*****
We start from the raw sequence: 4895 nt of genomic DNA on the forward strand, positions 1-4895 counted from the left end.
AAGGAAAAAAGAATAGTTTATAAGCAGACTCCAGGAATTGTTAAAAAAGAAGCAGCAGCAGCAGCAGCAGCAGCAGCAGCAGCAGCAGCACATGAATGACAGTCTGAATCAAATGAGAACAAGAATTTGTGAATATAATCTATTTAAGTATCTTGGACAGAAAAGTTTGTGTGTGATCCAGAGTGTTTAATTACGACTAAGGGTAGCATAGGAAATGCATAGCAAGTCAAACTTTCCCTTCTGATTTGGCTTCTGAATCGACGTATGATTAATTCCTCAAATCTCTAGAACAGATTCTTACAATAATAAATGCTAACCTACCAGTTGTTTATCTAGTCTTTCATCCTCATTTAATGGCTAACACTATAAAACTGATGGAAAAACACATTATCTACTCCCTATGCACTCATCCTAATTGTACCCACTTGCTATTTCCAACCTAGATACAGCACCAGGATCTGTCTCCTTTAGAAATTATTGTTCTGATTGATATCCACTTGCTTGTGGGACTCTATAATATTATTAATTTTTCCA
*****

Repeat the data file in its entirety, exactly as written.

We start from the raw sequence: 4895 nt of genomic DNA on the forward strand, positions 1-4895 counted from the left end.
AAGGAAAAAAGAATAGTTTATAAGCAGACTCCAGGAATTGTTAAAAAAGAAGCAGCAGCAGCAGCAGCAGCAGCAGCAGCAGCAGCAGCACATGAATGACAGTCTGAATCAAATGAGAACAAGAATTTGTGAATATAATCTATTTAAGTATCTTGGACAGAAAAGTTTGTGTGTGATCCAGAGTGTTTAATTACGACTAAGGGTAGCATAGGAAATGCATAGCAAGTCAAACTTTCCCTTCTGATTTGGCTTCTGAATCGACGTATGATTAATTCCTCAAATCTCTAGAACAGATTCTTACAATAATAAATGCTAACCTACCAGTTGTTTATCTAGTCTTTCATCCTCATTTAATGGCTAACACTATAAAACTGATGGAAAAACACATTATCTACTCCCTATGCACTCATCCTAATTGTACCCACTTGCTATTTCCAACCTAGATACAGCACCAGGATCTGTCTCCTTTAGAAATTATTGTTCTGATTGATATCCACTTGCTTGTGGGACTCTATAATATTATTAATTTTTCCA